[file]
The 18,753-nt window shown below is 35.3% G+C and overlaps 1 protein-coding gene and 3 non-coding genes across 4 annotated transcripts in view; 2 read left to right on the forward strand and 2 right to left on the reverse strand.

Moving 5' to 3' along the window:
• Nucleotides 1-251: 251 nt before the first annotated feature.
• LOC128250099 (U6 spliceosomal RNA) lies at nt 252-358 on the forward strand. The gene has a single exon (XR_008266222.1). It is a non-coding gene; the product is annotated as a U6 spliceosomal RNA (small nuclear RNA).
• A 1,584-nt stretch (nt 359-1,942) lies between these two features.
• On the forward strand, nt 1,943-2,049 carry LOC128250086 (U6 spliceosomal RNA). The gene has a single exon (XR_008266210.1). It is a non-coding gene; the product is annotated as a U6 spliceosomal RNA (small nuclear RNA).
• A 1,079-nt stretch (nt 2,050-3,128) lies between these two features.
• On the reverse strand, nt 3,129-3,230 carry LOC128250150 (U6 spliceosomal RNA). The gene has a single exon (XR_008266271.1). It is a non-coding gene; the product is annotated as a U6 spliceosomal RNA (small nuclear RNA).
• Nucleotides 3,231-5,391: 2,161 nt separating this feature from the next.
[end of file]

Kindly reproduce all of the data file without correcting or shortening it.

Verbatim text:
The 18,753-nt window shown below is 35.3% G+C and overlaps 1 protein-coding gene and 3 non-coding genes across 4 annotated transcripts in view; 2 read left to right on the forward strand and 2 right to left on the reverse strand.

Moving 5' to 3' along the window:
• Nucleotides 1-251: 251 nt before the first annotated feature.
• LOC128250099 (U6 spliceosomal RNA) lies at nt 252-358 on the forward strand. The gene has a single exon (XR_008266222.1). It is a non-coding gene; the product is annotated as a U6 spliceosomal RNA (small nuclear RNA).
• A 1,584-nt stretch (nt 359-1,942) lies between these two features.
• On the forward strand, nt 1,943-2,049 carry LOC128250086 (U6 spliceosomal RNA). The gene has a single exon (XR_008266210.1). It is a non-coding gene; the product is annotated as a U6 spliceosomal RNA (small nuclear RNA).
• A 1,079-nt stretch (nt 2,050-3,128) lies between these two features.
• On the reverse strand, nt 3,129-3,230 carry LOC128250150 (U6 spliceosomal RNA). The gene has a single exon (XR_008266271.1). It is a non-coding gene; the product is annotated as a U6 spliceosomal RNA (small nuclear RNA).
• Nucleotides 3,231-5,391: 2,161 nt separating this feature from the next.